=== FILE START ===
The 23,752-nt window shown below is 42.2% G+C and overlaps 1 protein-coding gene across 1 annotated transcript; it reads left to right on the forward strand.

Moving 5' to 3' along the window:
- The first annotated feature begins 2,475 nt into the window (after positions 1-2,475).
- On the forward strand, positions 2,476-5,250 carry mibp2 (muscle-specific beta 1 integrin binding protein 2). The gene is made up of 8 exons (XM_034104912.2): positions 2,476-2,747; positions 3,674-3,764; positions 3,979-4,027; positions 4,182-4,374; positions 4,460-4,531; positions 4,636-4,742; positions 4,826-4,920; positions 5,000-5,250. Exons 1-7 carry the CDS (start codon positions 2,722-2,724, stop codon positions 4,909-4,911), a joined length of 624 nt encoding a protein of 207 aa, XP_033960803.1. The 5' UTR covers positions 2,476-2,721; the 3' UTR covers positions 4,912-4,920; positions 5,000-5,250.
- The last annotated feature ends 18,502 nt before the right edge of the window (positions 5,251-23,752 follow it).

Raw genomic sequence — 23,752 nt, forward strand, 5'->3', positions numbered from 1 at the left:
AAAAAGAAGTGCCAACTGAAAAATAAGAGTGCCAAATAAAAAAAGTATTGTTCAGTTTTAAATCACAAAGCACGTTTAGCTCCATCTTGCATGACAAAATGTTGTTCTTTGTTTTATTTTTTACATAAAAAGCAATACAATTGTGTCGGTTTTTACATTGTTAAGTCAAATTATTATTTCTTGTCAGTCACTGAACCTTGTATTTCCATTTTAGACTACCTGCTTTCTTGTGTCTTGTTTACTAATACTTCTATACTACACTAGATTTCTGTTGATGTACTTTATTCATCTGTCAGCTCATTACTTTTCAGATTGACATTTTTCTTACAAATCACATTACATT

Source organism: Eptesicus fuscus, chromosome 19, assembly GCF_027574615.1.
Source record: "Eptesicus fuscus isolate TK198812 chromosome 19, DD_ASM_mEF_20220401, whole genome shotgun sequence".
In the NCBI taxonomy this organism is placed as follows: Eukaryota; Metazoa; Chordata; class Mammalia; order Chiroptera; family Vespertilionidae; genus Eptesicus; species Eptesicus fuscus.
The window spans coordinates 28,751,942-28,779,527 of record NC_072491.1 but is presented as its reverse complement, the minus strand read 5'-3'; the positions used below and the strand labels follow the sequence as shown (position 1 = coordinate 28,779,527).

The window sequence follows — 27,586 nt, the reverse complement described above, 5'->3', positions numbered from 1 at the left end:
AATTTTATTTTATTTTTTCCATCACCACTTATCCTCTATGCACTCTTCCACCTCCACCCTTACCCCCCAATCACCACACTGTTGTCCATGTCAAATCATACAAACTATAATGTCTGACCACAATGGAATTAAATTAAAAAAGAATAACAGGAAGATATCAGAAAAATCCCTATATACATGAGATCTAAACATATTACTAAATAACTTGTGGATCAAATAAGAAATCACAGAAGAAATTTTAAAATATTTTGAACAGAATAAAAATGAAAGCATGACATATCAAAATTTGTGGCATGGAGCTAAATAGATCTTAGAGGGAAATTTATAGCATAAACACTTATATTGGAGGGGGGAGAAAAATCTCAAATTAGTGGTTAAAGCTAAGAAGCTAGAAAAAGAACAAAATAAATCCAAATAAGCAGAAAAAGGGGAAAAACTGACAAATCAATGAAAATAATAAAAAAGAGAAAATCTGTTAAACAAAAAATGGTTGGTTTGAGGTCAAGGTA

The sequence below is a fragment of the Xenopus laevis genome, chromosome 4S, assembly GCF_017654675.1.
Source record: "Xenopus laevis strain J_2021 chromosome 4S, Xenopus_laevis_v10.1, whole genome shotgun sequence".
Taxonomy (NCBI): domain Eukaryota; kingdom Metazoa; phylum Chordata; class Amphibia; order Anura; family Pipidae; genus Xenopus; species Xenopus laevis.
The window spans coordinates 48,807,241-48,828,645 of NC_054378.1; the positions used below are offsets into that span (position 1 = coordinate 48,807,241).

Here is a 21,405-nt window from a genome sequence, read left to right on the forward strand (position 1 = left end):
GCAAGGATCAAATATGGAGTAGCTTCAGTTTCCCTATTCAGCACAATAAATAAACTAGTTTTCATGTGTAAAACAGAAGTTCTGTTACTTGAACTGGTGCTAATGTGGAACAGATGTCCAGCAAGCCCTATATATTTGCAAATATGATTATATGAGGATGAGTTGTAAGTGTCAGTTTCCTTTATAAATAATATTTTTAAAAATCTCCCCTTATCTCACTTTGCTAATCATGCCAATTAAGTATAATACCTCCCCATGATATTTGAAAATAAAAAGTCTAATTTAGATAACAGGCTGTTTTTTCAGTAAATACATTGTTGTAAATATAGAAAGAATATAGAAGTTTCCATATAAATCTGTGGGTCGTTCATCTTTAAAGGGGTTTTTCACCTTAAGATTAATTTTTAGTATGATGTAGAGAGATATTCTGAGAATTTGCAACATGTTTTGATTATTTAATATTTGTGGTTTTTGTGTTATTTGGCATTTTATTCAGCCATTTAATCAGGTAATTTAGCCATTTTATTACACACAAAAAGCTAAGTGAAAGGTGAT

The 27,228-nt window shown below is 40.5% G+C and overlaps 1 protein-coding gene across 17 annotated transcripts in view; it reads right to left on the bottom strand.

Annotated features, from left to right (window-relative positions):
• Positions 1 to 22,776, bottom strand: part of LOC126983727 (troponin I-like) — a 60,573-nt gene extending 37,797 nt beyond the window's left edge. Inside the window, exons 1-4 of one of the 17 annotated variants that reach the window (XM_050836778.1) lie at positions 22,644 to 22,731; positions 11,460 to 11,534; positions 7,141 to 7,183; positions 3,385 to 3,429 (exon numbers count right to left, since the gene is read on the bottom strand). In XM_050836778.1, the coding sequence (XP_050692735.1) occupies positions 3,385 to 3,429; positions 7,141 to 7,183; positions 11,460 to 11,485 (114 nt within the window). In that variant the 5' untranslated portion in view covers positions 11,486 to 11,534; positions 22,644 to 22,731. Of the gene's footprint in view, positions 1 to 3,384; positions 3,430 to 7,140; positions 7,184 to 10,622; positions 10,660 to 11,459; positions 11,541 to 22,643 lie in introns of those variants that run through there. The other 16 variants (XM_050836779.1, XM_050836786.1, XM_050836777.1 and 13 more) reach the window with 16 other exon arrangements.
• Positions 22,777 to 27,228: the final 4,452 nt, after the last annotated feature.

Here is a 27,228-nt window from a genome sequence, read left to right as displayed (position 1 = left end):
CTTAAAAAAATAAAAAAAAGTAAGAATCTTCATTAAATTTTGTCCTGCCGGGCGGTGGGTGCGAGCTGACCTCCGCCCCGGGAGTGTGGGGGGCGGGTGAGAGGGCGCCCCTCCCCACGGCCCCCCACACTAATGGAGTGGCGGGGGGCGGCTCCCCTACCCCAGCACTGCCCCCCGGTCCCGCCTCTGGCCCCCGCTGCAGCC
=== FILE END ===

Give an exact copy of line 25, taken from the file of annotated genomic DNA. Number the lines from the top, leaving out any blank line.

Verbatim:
CTTAAAAAAATAAAAAAAAGTAAGAATCTTCATTAAATTTTGTCCTGCCGGGCGGTGGGTGCGAGCTGACCTCCGCCCCGGGAGTGTGGGGGGCGGGTGAGAGGGCGCCCCTCCCCACGGCCCCCCACACTAATGGAGTGGCGGGGGGCGGCTCCCCTACCCCAGCACTGCCCCCCGGTCCCGCCTCTGGCCCCCGCTGCAGCC